There’s a lonely abandoned lighthouse on a remote island at the very edge of the world, in a place called Tierra del Fuego. It was the lighthouse that inspired Jules Verne to write his novel of the same name. It is the oldest lighthouse in Argentina and the first in southern waters in general. It was designed to prevent the shipwrecks for which these waters were famous. The unusual story of the lonely structure known as San Juan de Salvamento’s Lighthouse.
At the ends of the Earth
In Argentina’s Patagonia, a land that has long beckoned mariners, the San Juan de Salvamento lighthouse is located on Isla de Los Estados. These places are called Tierra del Fuego. A structure of this kind appeared here in 1884. It was not a hospitable place for seafarers. Many shipwrecks have occurred here.
In the late 19th century, Commodore Augusto Lasserre sailed to these places with an expedition. They arrived at the southern shores of the Atlantic. The sea voyage was successful. The Commodore decided that a lighthouse should be built to avoid future disasters for which these waters were famous. In addition to the lighthouse, a prison, a subprefecture, and a rescue station were built.
The lighthouse, built on the rocky promontory of San Juan, was given the eloquent name “de Salvamento” by Lasserre, which meant salvation. It was the first structure of its kind in southern waters. The lighthouse is considered the oldest in Argentina.
At one time, the famous French writer Jules Verne was so inspired by this lighthouse that he wrote an entire novel. His tumultuous events unfolded on this isolated piece of land. The harsh conditions and extreme circumstances did not break the characters. Alluring explorers and adventurers of the land that promises unprecedented adventures. Their beauty is breathtaking, and the novel is like a hymn to survival.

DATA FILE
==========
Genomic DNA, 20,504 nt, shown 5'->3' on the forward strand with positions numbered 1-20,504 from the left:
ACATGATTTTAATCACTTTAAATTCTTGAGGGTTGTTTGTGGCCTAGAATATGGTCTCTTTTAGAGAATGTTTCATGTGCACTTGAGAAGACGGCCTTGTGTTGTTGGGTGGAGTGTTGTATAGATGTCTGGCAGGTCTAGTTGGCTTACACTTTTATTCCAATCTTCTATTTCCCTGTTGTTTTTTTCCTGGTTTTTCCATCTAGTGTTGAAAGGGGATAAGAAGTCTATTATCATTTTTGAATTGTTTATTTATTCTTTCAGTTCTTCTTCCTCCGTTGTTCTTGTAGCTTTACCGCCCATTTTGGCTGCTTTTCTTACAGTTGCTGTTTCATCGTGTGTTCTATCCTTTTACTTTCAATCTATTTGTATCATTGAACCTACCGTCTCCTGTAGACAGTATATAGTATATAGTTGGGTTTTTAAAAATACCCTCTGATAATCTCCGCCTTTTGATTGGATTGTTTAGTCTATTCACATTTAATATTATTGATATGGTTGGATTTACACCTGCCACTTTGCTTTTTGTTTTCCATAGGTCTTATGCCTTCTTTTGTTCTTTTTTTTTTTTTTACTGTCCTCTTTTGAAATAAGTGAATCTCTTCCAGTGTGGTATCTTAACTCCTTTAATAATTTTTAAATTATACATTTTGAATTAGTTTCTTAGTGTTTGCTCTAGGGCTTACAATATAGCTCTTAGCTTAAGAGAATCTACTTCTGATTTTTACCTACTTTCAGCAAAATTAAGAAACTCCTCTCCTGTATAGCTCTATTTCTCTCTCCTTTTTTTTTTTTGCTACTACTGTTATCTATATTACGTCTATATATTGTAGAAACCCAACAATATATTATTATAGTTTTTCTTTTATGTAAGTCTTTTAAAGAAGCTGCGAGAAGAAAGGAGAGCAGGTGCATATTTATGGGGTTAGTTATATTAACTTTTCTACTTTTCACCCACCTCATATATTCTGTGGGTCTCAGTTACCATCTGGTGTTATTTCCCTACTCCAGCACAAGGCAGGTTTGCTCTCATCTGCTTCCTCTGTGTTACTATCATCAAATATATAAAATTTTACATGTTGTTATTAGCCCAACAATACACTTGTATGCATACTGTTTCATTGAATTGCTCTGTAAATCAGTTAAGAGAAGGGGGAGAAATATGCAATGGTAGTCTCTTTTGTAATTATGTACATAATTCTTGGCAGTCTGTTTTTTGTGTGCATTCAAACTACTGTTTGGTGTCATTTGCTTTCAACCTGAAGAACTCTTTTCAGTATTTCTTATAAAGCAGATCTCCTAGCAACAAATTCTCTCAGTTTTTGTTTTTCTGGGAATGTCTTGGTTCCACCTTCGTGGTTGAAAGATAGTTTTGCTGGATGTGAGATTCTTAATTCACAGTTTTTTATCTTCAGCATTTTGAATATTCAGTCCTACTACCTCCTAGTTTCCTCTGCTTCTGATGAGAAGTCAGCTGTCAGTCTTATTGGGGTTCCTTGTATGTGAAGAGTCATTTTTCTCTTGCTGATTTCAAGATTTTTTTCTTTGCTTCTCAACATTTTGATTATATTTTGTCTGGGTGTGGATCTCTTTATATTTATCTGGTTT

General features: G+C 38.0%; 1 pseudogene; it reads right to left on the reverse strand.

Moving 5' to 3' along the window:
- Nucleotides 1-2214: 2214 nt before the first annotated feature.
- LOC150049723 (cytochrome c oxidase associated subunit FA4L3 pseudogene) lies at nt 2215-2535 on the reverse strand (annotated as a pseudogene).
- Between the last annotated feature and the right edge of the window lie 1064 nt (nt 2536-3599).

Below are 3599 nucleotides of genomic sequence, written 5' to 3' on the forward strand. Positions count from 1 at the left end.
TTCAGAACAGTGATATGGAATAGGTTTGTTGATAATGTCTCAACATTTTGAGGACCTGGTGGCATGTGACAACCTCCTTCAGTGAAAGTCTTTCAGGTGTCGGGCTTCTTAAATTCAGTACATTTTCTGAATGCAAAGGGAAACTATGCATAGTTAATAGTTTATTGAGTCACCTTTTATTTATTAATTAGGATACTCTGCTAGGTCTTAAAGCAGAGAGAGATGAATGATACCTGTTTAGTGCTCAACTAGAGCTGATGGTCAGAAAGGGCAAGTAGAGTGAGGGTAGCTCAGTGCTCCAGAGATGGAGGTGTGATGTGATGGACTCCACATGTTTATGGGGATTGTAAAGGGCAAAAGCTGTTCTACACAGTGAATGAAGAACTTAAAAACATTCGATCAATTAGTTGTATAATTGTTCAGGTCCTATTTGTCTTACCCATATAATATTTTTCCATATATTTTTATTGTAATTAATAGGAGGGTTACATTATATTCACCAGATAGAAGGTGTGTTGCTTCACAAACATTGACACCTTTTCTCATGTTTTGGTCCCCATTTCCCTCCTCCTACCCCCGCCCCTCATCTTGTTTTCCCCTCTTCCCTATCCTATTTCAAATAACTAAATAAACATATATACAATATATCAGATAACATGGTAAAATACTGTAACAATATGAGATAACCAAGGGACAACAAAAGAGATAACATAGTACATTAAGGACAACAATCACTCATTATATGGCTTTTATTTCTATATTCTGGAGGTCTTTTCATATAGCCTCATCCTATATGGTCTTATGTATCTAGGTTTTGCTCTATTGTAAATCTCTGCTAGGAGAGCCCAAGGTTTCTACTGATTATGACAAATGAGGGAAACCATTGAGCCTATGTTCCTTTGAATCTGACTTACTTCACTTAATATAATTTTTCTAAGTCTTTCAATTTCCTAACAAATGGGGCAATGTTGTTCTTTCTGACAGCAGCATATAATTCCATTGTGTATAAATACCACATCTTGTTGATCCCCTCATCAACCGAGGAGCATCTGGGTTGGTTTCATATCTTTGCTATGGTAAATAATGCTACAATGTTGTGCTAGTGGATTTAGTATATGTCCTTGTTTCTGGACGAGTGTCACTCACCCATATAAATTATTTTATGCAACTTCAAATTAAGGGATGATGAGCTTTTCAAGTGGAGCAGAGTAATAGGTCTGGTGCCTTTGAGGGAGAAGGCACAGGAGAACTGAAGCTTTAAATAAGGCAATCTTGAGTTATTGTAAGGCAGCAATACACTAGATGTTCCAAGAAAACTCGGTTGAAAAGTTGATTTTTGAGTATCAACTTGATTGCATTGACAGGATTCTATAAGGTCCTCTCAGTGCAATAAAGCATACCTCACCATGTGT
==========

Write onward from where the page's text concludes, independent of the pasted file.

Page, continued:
“Salvation” Doesn’t Save?
At first, the lighthouse was nothing remarkable. It was a wooden structure made of beech wood. It had 16 sides, was about five meters high, and had a diameter of nearly ten meters. The lighthouse had two windows that housed eight paraffin lamps. The windows were equipped with Fresnel lenses. This ensured the flow of light.
Unfortunately, the location of the lighthouse was not very good. The light beam did not have such excellent visibility that it could fully ensure the safety of the ships. Despite the considerable height of about six dozen meters, the light from the oil lamps was dim, and the lighthouse often disappeared into the fog. The ships continued to crash in the area. “Salvation” could not save them.
The Argentine government decided in 1901 to install a lighthouse slightly to the north, on Observatory Island. It was said and done: in 1902, the New Year’s lighthouse was opened. The old one was abandoned. Not many years had passed since it was commissioned. But that didn’t stop the Faro de San Juan de Salvamento from becoming world-famous.
Jules Verne was so impressed by the remoteness of the lighthouse, its isolation, that under this impression, he wrote a novel. The events of the book unfolded on this rocky piece of land.
The title of the work was The Lighthouse at the End of the World. The first edition of this riveting story was not published until four years after his death.
The lighthouse remained abandoned and lay in ruins for nearly a century. Until in 1994, a French navigator, André Bronner, made a trip here. He was so fascinated by the novel by Jules Verne that he decided to find the same lighthouse to see it for himself. The lighthouse at the end of the world did not disappoint the explorer. André stayed there for three whole months.
After that, Bronner was determined to do whatever it took to rebuild the lighthouse. To this end, he first built a replica in the port of La Rochelle in his native France. Then the patron obtained permission from the local authorities of Tierra del Fuego and Ushuaia. André managed to get the support of several private companies and the French and Argentine governments, and he and a team of enthusiasts set to work. A replica of the lighthouse was dismantled and delivered to the site.
It was fully completed in 1998. In the same year, the lighthouse was lit for the first time. In 2000 André Bronner contributed to the construction of another replica of the original San Juan de Salvamento lighthouse off the coast of La Rochelle on the Atlantic coast of France. This lighthouse is built on wooden poles in the sea. It is also called the lighthouse at the end of the earth.